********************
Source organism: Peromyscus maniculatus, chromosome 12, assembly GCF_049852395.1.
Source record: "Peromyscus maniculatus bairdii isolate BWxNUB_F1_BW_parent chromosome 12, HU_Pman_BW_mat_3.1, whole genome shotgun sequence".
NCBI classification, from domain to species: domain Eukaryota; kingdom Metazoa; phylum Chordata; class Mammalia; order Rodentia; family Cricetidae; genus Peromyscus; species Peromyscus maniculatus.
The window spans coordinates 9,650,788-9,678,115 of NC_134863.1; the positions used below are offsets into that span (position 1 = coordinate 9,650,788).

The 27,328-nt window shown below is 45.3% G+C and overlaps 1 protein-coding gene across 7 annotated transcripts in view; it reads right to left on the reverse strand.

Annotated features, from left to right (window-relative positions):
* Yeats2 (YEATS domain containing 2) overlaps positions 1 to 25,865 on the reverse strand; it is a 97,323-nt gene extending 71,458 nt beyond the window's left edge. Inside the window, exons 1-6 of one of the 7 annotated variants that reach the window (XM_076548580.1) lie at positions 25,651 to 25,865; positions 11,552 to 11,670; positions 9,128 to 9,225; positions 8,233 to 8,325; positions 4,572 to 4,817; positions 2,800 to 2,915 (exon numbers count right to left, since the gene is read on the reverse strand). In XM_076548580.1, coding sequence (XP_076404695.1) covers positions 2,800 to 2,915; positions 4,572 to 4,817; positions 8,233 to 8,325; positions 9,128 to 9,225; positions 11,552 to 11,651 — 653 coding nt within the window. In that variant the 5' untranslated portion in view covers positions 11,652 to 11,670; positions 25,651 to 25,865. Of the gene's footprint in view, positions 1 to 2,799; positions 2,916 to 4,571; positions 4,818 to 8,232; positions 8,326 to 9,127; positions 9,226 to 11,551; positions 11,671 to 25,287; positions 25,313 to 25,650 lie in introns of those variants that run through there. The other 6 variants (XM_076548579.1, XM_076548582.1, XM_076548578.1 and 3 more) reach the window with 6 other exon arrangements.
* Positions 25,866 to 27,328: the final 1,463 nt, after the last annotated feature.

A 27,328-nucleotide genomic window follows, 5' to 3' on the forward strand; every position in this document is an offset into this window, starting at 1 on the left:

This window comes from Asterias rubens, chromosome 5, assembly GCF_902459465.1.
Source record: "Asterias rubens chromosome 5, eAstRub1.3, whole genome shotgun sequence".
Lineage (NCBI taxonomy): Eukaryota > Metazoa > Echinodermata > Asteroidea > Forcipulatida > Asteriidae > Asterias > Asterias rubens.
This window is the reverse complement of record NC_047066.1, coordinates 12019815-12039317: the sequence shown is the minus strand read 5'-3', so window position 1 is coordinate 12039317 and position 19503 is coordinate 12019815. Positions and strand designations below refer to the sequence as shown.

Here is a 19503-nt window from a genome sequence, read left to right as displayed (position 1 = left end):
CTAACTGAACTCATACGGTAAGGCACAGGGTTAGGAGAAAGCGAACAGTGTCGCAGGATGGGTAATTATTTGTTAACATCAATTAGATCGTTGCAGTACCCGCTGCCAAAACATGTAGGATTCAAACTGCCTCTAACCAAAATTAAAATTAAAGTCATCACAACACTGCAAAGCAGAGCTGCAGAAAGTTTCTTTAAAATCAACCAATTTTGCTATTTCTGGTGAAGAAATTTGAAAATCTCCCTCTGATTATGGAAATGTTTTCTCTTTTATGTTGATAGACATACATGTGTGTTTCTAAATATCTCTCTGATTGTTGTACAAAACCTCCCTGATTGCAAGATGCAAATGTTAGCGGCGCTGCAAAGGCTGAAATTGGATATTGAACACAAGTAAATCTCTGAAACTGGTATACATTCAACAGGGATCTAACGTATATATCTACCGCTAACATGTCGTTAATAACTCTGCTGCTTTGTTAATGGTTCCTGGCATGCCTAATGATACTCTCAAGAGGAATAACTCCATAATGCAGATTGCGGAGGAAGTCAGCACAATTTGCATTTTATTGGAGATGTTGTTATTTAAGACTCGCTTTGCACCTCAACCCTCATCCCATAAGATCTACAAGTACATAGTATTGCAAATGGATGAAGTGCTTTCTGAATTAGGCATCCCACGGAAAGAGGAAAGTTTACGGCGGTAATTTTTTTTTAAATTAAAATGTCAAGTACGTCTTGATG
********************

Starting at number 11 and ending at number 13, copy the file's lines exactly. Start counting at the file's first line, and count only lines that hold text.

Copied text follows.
Source record: "Asterias rubens chromosome 5, eAstRub1.3, whole genome shotgun sequence".
Lineage (NCBI taxonomy): Eukaryota > Metazoa > Echinodermata > Asteroidea > Forcipulatida > Asteriidae > Asterias > Asterias rubens.
This window is the reverse complement of record NC_047066.1, coordinates 12019815-12039317: the sequence shown is the minus strand read 5'-3', so window position 1 is coordinate 12039317 and position 19503 is coordinate 12019815. Positions and strand designations below refer to the sequence as shown.